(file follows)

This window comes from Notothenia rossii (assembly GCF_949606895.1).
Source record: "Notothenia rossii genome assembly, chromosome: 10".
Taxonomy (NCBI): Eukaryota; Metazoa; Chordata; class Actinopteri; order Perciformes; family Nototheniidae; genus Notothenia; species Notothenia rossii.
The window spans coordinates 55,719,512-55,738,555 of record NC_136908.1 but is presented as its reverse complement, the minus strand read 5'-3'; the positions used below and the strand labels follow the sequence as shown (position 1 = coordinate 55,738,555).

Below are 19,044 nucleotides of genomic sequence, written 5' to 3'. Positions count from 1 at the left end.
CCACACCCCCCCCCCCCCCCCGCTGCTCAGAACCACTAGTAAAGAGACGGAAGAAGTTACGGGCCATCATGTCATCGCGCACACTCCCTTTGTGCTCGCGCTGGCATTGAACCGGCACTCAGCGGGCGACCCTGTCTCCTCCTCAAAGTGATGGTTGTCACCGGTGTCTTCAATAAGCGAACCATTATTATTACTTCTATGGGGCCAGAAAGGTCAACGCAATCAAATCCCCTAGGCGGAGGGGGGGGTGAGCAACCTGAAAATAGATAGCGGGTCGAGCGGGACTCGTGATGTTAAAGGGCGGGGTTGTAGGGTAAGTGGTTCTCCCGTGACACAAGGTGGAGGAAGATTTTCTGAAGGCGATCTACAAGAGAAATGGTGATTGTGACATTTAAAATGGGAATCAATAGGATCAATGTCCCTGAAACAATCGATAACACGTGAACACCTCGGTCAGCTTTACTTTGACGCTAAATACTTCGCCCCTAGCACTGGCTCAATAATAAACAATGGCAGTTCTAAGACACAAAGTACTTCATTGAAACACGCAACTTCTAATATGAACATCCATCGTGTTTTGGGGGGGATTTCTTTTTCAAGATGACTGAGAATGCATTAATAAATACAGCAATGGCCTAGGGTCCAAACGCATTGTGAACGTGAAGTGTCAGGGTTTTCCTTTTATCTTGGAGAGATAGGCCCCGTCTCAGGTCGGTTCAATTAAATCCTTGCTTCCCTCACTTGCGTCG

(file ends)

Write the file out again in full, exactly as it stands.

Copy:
This window comes from Notothenia rossii (assembly GCF_949606895.1).
Source record: "Notothenia rossii genome assembly, chromosome: 10".
Taxonomy (NCBI): Eukaryota; Metazoa; Chordata; class Actinopteri; order Perciformes; family Nototheniidae; genus Notothenia; species Notothenia rossii.
The window spans coordinates 55,719,512-55,738,555 of record NC_136908.1 but is presented as its reverse complement, the minus strand read 5'-3'; the positions used below and the strand labels follow the sequence as shown (position 1 = coordinate 55,738,555).

Below are 19,044 nucleotides of genomic sequence, written 5' to 3'. Positions count from 1 at the left end.
CCACACCCCCCCCCCCCCCCCGCTGCTCAGAACCACTAGTAAAGAGACGGAAGAAGTTACGGGCCATCATGTCATCGCGCACACTCCCTTTGTGCTCGCGCTGGCATTGAACCGGCACTCAGCGGGCGACCCTGTCTCCTCCTCAAAGTGATGGTTGTCACCGGTGTCTTCAATAAGCGAACCATTATTATTACTTCTATGGGGCCAGAAAGGTCAACGCAATCAAATCCCCTAGGCGGAGGGGGGGGTGAGCAACCTGAAAATAGATAGCGGGTCGAGCGGGACTCGTGATGTTAAAGGGCGGGGTTGTAGGGTAAGTGGTTCTCCCGTGACACAAGGTGGAGGAAGATTTTCTGAAGGCGATCTACAAGAGAAATGGTGATTGTGACATTTAAAATGGGAATCAATAGGATCAATGTCCCTGAAACAATCGATAACACGTGAACACCTCGGTCAGCTTTACTTTGACGCTAAATACTTCGCCCCTAGCACTGGCTCAATAATAAACAATGGCAGTTCTAAGACACAAAGTACTTCATTGAAACACGCAACTTCTAATATGAACATCCATCGTGTTTTGGGGGGGATTTCTTTTTCAAGATGACTGAGAATGCATTAATAAATACAGCAATGGCCTAGGGTCCAAACGCATTGTGAACGTGAAGTGTCAGGGTTTTCCTTTTATCTTGGAGAGATAGGCCCCGTCTCAGGTCGGTTCAATTAAATCCTTGCTTCCCTCACTTGCGTCG